Author: JoAnne Hyde
February 22, 2013

SYNOPSIS: Dwayne Johnson stars as a father whose teenage son is wrongly accused of a drug distribution crime and is looking at a mandatory minimum prison sentence of 10 years. Desperate and determined to rescue his son at all costs, he makes a deal with the U.S. attorney to work as an undercover informant and infiltrate a drug cartel on a dangerous mission -- risking everything, including his family and his own life.

Dwayne Johnson doesn’t want to be known as “The Rock” anymore, outside the world of WWE. He wants to be taken seriously as an actor. He’s most definitely bankable in action movies (G.I. Joe) or silly, fantasy ones (The Tooth Fairy), but in Snitch, he wants to be real. His problem is two-fold: his physical appearance doesn’t fit with playing a regular guy, and he lacks the ability to give true depth to a character as a trained, skilled actor can. Okay – I’m not saying that the WWE wrestlers aren’t actors! They’re just not likely to appear in anything more serious than Smack-Down.

In Snitch, Johnson portrays John Matthews, owner of a successful construction/trucking company and resident of an up-scale suburb. He lives in a beautiful, spacious house with his second wife and their daughter. His son by his first wife Sylvie Collins (Melina Kanakaredes), Jason Collins (Rafi Gavron), naively agrees to “hold” a package of drugs for a friend. He gets busted and is sentenced to 10 years in federal prison. He and his distressed father are told that the only way he can get a reduced sentence would be to set up some of his friends in future drug busts. Jason refuses, and, as you might guess, does not do well in the Big House. Now, John Matthew’s story really begins.

Matthews contacts the U.S. Attorney in his state, Missouri, Joanne Keeghan (Susan Sarandon). She also happens to be running for Congress, so she reiterates her inflexible stand on drug crimes. She is limited by what she can do, anyway, by the mandatory sentences for federal drug-related crimes – not that she particularly wants to help Matthews. Matthews, after talking to DEA Agent Cooper (Barry Pepper), decides to go after a local drug dealer named Malik (Michael Kenneth Williams) to trade for his son’s early release. Knowing next to nothing about the world of drugs, Matthews goes through his employees’ files until he finds one who served time for drug-related crimes, Daniel James (Jon Bernthal). Daniel has done a 180 in his life and has promised his wife that he’ll stay on the straight and narrow for the sake of their son. He’s determined to stay clean, but he also needs money to get out of the sketchy neighborhood where they live. He knows Malik from his former street life, and agrees to hook John up with Malik as a one-time thing. His paycheck? $20,000. John has not told Daniel the truth about why he’s suddenly interested in running drugs, and all this deception is going to come back to bite them both in the a**.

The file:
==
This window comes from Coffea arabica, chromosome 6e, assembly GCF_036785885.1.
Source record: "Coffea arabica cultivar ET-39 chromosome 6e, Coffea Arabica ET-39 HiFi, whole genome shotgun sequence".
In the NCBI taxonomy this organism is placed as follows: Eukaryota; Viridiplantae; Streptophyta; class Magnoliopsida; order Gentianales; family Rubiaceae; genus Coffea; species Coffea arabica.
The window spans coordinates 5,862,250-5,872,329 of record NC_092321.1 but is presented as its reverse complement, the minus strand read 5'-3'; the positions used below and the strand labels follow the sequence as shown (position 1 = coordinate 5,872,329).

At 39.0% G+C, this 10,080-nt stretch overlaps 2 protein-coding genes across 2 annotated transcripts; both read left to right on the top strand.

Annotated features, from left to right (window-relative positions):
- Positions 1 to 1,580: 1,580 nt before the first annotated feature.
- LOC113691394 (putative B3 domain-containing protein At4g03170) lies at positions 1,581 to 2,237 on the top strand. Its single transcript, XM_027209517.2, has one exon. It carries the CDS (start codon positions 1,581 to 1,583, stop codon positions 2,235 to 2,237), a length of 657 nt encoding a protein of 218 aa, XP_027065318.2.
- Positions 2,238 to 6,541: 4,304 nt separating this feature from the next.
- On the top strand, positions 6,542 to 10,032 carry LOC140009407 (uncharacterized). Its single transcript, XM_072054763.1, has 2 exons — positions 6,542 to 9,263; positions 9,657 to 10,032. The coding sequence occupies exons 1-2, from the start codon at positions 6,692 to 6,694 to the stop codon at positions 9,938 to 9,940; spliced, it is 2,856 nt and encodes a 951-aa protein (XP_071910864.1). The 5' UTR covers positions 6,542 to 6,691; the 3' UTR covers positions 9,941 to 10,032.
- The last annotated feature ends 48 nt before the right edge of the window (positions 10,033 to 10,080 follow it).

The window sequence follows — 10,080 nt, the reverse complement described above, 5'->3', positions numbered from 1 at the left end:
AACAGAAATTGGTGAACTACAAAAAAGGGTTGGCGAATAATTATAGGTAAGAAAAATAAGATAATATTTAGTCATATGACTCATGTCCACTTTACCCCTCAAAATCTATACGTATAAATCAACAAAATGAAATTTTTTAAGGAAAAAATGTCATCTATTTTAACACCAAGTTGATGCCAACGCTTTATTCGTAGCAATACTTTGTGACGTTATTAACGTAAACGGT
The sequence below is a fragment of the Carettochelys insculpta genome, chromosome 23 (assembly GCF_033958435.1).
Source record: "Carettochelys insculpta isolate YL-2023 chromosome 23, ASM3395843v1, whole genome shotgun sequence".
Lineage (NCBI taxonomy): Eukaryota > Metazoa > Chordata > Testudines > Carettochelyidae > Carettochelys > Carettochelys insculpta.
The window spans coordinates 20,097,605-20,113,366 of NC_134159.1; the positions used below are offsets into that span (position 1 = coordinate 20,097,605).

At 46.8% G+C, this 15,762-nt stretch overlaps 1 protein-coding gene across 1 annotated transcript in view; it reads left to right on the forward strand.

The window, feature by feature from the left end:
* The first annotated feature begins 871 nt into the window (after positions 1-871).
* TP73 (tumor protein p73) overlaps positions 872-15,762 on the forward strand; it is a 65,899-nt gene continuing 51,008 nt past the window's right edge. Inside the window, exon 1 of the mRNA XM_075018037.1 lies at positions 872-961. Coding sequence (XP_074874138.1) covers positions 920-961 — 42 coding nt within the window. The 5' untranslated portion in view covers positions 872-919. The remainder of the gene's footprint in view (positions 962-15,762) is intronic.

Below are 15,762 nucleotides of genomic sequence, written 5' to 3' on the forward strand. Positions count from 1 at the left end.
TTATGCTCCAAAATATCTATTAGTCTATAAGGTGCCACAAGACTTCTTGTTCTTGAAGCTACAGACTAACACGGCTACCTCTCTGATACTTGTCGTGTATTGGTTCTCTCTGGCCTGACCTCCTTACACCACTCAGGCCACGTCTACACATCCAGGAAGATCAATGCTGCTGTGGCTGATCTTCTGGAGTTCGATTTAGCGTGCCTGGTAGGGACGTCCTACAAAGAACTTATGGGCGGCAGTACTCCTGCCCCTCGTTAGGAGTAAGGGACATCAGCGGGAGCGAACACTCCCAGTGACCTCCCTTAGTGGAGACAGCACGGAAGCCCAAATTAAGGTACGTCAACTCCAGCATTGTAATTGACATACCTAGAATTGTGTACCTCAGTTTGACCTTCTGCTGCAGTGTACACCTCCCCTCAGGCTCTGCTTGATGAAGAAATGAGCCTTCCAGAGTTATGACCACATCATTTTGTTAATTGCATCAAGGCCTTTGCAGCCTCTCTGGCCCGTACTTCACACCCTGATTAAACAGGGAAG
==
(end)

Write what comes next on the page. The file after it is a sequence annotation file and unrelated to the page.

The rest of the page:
Of course, no one believes John can set Malik up successfully, and only Agent Cooper really cares about his safety. A series of events that I’ll not reveal here lead John and Daniel into the very dangerous world of a Mexican drug cartel run by El Topo (Benjamin Bratt). John, Daniel, and their families are now in grave danger, and John resolves to find a way out, no matter what he has to do. I’ll leave the outcome for you to discover.

Jon Bernthal, as Daniel, provides the stand-out performance in this film. He’s got the ex-con, gangsta body language thing down pat. Benjamin Bratt, with very little screen time, manages to be quite menacing as El Topo. He and Bernthal bring much-needed authenticity, and therefore suspense, to the story. The same cannot be said, however, for Michael Kenneth Williams as Malik. The gangsta lingo just doesn’t seem natural coming out of his mouth: he got no flow! When I looked up his background and found that he was a dancer/choreographer, I was mystified by his being cast as Malik.

Susan Sarandon, usually reliable performance-wise, phones this one in. She’s playing a shallow character, but that’s no excuse for giving a shallow portrayal. Barry Pepper, as Agent Cooper, however, not only looks the part of an under-cover DEA operative, he manages to flesh-out the character and bring a little humor to the story.

Dwayne Johnson is not able to morph physically as actors like Christian Bale or Russell Crowe can, so it’s never believable that his character wouldn’t be able to take out a couple of these thugs by himself! Johnson still looks like a “Rock”. He tries mightily to be businessman Matthews, setting up golf dates with his peers and working long hours, but he doesn’t have the acting skills to off-set his hulking physical appearance. He’s not bad in the role – just mediocre. In fact, that pretty much sums up the film – it’s not bad, just mediocre. - J.A. Hyde


comments powered by Disqus

BATMAN ON FILM, © 1998-present William E. Ramey. All rights reserved.